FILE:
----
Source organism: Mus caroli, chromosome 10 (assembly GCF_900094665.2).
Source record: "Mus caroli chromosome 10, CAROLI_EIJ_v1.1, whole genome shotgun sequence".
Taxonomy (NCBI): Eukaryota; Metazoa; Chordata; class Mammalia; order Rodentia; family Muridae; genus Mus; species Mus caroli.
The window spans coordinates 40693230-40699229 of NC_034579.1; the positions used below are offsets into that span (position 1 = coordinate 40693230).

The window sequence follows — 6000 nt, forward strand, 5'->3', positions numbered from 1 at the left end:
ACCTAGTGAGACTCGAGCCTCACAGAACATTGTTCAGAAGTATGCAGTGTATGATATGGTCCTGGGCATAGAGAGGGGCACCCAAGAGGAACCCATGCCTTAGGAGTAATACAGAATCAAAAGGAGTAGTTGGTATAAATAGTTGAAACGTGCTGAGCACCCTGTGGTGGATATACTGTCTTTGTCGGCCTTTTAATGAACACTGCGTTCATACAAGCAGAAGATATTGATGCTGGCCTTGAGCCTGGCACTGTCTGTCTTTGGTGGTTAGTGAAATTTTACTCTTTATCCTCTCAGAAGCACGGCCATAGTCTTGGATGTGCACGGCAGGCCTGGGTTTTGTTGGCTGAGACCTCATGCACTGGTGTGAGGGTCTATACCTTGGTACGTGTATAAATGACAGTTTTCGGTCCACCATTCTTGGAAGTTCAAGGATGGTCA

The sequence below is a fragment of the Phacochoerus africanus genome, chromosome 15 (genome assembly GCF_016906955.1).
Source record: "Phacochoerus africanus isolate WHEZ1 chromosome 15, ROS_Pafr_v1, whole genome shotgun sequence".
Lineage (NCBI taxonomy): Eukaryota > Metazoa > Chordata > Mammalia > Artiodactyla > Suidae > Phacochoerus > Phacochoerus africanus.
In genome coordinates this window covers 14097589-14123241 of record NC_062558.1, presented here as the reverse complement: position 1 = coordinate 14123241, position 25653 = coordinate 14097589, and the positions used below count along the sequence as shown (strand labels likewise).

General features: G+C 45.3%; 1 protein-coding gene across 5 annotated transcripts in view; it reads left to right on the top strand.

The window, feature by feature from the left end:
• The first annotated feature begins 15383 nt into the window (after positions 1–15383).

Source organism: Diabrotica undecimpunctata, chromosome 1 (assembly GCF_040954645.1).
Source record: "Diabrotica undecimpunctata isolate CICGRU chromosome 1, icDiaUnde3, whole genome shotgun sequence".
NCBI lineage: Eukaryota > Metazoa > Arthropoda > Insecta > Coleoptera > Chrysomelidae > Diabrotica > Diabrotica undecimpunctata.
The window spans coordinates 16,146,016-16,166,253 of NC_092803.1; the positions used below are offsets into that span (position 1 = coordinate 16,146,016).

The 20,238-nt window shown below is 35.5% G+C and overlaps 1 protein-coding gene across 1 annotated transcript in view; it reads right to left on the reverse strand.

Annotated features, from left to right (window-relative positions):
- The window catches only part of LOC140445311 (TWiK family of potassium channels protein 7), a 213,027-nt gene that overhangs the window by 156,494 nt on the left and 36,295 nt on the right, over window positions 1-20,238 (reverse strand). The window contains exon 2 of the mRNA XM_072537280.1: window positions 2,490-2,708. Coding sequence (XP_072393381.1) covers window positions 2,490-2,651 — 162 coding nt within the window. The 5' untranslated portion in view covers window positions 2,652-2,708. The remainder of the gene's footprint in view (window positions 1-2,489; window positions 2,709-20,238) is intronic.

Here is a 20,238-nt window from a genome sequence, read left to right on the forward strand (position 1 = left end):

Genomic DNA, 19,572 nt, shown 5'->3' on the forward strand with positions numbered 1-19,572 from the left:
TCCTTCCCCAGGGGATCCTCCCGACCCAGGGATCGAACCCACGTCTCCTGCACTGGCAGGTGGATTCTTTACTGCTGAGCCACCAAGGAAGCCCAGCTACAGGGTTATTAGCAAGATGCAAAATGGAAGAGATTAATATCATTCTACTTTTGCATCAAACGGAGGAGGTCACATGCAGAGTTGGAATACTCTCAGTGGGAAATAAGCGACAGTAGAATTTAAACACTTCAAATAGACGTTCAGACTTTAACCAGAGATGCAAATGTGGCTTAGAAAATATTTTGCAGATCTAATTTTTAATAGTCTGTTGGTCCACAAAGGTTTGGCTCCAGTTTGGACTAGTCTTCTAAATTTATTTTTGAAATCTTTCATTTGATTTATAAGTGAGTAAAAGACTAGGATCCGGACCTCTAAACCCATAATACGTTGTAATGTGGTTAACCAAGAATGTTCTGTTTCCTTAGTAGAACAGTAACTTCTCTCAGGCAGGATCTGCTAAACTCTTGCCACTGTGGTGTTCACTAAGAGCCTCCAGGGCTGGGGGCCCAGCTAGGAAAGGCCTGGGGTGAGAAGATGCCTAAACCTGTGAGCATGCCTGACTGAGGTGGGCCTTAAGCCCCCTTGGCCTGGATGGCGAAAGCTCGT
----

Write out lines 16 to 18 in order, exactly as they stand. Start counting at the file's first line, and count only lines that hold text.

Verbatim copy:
NCBI lineage: Eukaryota > Metazoa > Arthropoda > Insecta > Coleoptera > Chrysomelidae > Diabrotica > Diabrotica undecimpunctata.
The window spans coordinates 16,146,016-16,166,253 of NC_092803.1; the positions used below are offsets into that span (position 1 = coordinate 16,146,016).

The 20,238-nt window shown below is 35.5% G+C and overlaps 1 protein-coding gene across 1 annotated transcript in view; it reads right to left on the reverse strand.